They see your name, or a link to your content, in a tweet.
On a Facebook post or LinkedIn update.
In an Instagram feed.
On YouTube. Or SlideShare.
Linked to in a mainstream media story.
Via a podcast recommendation on iTunes.
They discover you while doing a Google search.
Or someone emails to a friend or colleague an article that’s been published on your website.
I call these micro-moments #RespectfulReminders.
These are not promotional messages that annoyingly interrupt people’s day, but brief content-driven interludes that respect their time and intellect and add value in some way, no matter how minute.
According to the Edelman Trust Barometer, an annual research report into the state of trust globally, public skepticism and dispersion requires repetition of messaging.
On average, two-thirds of people (64 per cent) need to see or hear a company’s message three to five times before they believe it, while 18 per cent need to see/hear a message between six and 10+ times.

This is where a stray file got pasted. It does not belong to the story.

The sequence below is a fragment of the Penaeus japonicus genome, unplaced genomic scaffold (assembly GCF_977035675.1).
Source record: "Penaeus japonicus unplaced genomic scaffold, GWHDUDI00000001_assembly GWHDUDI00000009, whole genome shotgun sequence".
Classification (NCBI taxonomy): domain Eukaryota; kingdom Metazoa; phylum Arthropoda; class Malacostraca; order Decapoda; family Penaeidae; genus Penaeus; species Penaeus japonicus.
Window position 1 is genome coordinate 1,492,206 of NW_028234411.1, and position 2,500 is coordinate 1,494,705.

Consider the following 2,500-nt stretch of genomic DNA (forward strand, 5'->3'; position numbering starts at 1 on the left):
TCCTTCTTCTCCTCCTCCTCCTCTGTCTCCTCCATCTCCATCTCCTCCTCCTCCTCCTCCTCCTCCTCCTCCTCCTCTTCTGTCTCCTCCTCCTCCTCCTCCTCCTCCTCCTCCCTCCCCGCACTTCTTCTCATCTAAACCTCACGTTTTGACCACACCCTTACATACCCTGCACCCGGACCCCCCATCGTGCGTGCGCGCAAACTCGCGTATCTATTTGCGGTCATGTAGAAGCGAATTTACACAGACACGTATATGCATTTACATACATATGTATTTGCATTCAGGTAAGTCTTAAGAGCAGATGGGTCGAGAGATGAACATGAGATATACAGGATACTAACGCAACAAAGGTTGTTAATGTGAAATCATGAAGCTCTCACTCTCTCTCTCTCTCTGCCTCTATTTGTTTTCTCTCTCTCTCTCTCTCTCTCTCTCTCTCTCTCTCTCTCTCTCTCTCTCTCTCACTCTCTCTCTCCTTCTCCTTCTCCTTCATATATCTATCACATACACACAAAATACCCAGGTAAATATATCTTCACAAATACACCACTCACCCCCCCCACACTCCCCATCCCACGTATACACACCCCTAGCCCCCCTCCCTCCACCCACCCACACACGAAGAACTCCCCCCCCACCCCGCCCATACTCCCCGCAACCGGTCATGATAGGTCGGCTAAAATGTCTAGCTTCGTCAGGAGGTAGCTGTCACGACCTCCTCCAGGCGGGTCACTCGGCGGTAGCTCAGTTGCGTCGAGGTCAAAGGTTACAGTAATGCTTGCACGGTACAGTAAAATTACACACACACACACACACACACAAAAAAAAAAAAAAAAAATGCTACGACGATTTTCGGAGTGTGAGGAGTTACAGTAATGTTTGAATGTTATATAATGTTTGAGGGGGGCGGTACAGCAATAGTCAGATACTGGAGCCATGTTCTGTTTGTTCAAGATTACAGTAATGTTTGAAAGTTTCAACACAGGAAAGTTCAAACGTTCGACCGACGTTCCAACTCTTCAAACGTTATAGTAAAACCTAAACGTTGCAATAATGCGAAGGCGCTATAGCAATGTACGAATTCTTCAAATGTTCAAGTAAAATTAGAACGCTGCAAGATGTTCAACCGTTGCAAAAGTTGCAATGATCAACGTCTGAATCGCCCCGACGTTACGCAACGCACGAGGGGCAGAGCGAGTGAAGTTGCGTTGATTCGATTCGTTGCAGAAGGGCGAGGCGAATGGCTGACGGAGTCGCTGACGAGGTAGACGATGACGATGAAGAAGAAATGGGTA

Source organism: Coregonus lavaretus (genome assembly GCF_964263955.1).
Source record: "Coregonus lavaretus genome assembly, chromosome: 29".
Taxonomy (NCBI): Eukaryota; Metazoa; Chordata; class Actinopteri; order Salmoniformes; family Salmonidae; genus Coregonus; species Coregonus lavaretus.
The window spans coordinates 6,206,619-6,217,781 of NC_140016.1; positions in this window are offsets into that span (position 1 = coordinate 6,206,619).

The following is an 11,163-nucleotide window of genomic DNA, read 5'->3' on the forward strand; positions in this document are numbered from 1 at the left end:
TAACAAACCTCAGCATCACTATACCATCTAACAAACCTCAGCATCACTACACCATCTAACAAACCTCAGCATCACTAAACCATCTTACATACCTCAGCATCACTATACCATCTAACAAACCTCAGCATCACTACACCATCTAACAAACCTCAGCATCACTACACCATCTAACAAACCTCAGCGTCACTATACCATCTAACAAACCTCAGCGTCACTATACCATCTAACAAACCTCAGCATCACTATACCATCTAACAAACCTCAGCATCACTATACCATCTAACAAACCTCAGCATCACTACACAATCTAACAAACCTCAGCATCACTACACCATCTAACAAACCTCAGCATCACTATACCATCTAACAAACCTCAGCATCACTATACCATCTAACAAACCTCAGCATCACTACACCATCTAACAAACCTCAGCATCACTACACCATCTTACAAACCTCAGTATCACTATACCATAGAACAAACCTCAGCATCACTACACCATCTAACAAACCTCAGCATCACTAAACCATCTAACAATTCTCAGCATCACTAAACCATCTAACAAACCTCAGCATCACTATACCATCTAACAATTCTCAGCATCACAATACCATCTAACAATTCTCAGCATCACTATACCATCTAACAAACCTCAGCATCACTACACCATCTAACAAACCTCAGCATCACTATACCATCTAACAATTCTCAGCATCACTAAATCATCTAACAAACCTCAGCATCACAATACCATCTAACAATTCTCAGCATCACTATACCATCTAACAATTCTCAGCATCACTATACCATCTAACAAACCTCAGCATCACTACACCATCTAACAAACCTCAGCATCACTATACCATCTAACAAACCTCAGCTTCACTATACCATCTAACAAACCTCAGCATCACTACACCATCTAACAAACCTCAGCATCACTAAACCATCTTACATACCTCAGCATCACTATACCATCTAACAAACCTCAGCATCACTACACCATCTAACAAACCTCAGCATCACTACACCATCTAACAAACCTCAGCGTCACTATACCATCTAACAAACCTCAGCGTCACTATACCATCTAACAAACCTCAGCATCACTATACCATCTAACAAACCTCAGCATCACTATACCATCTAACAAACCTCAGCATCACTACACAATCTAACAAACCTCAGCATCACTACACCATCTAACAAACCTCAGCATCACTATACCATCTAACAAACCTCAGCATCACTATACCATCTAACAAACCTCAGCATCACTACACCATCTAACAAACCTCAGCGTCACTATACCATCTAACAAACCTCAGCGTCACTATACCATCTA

If that message is overtly promotional, we’re more likely to tune it out unless it has some special relevance for us at that particular time; for example, we’re looking to secure a new home loan and therefore take more notice of home loan rate messaging from financial institutions at that point in time.
But if it is wrapped up, conveyed and reinforced via credible content – for example, industry commentary that comes across as knowledge leadership – this has the improved ability to lay down foundations of trust.
So while I’m a huge advocate for publishing credible long-form content that digs deep into a topic, I’m also big on dripping out through social channels ‘digital breadcrumbs’ – strategic bite-sized micro-content – informational nuggets – brief #RespectfulReminders that keep you top of mind with potential customers and influencers on an ongoing basis.
In a noisy, always-on digital world, being visible – having a respectful presence (or what I like to call ‘strategic omnipresence’) is critical.
But it requires you to show up often and deliver value. Do this, and you will get on – and hopefully stay on – people’s radars. And hopefully, when someone requires a product or service that you provide, your name is the one that springs to mind.